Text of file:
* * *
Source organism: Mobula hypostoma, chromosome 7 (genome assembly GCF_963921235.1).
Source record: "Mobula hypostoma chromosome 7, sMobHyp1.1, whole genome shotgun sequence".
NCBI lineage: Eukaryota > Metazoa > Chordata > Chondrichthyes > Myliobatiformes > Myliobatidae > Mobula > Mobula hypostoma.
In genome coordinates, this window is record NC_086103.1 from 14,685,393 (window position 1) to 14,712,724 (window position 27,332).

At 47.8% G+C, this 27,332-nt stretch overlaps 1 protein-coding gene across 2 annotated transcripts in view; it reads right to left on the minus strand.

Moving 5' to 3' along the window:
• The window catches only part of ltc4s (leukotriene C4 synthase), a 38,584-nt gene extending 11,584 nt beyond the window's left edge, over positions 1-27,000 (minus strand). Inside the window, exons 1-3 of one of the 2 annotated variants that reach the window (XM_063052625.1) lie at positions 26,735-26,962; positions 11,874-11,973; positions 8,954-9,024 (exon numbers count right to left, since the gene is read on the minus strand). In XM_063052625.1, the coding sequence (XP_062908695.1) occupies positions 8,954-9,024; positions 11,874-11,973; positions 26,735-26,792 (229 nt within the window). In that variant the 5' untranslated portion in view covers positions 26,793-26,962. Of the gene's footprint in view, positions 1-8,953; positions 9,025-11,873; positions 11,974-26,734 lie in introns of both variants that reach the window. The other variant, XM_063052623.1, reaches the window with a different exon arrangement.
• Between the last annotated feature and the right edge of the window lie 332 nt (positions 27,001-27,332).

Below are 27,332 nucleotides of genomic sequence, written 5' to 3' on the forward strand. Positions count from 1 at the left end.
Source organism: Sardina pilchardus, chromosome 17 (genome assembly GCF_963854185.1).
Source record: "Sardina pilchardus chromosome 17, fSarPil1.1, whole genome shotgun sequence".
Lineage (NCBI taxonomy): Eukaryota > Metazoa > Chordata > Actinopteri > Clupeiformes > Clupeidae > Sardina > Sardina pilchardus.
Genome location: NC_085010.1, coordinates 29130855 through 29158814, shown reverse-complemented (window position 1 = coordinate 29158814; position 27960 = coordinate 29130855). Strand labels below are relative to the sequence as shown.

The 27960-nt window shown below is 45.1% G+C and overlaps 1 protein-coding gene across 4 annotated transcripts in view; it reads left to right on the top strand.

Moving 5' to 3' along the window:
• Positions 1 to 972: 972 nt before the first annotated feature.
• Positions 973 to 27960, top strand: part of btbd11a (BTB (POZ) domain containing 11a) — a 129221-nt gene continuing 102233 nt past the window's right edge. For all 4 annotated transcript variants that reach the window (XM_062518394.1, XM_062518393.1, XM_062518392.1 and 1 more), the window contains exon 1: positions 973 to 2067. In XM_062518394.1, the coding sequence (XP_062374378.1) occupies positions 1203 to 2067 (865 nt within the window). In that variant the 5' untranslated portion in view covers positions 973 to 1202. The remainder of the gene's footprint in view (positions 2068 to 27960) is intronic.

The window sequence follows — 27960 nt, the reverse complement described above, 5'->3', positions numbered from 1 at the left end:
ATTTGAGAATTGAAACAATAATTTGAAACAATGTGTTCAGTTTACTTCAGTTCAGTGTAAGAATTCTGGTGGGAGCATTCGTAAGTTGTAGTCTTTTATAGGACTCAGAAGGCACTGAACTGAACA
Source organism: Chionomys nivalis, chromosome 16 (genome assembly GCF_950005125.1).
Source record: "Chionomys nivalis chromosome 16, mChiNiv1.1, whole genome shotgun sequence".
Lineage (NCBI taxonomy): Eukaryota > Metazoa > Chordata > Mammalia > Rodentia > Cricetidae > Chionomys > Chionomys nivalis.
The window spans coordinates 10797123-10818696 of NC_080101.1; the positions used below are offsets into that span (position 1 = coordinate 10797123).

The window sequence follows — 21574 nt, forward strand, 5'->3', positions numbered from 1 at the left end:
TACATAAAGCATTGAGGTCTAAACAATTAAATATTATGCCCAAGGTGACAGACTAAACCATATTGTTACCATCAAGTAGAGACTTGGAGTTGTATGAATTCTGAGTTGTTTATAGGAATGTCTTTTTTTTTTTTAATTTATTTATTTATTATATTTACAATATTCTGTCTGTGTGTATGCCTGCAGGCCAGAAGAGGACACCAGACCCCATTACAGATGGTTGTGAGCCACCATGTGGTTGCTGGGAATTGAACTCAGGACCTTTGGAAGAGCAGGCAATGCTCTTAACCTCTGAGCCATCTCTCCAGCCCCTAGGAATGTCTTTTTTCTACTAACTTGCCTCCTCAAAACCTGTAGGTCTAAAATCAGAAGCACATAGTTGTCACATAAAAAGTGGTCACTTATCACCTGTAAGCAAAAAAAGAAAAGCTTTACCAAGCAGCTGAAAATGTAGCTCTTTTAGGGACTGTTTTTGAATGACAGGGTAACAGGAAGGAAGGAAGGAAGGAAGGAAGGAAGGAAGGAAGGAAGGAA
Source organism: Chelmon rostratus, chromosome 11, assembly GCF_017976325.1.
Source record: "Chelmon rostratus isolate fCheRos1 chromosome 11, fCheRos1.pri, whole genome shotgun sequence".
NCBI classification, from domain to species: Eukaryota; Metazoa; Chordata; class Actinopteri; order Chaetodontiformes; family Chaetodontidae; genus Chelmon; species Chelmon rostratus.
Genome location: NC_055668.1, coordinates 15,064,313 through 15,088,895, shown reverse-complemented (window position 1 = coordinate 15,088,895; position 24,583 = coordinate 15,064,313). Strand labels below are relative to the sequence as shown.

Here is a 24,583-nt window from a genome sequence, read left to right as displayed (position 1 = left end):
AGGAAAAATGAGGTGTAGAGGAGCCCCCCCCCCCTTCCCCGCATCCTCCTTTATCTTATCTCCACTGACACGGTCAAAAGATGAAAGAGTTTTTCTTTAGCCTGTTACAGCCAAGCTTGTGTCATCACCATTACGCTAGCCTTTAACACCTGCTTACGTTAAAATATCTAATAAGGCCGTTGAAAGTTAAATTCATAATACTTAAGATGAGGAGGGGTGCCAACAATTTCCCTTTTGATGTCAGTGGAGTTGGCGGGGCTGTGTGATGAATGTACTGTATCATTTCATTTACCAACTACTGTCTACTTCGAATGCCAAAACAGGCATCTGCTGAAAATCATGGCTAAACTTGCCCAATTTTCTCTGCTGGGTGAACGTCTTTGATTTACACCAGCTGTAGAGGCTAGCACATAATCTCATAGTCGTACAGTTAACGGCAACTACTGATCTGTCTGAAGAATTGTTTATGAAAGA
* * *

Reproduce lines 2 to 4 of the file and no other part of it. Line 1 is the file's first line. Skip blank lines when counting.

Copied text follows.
Source record: "Mobula hypostoma chromosome 7, sMobHyp1.1, whole genome shotgun sequence".
NCBI lineage: Eukaryota > Metazoa > Chordata > Chondrichthyes > Myliobatiformes > Myliobatidae > Mobula > Mobula hypostoma.
In genome coordinates, this window is record NC_086103.1 from 14,685,393 (window position 1) to 14,712,724 (window position 27,332).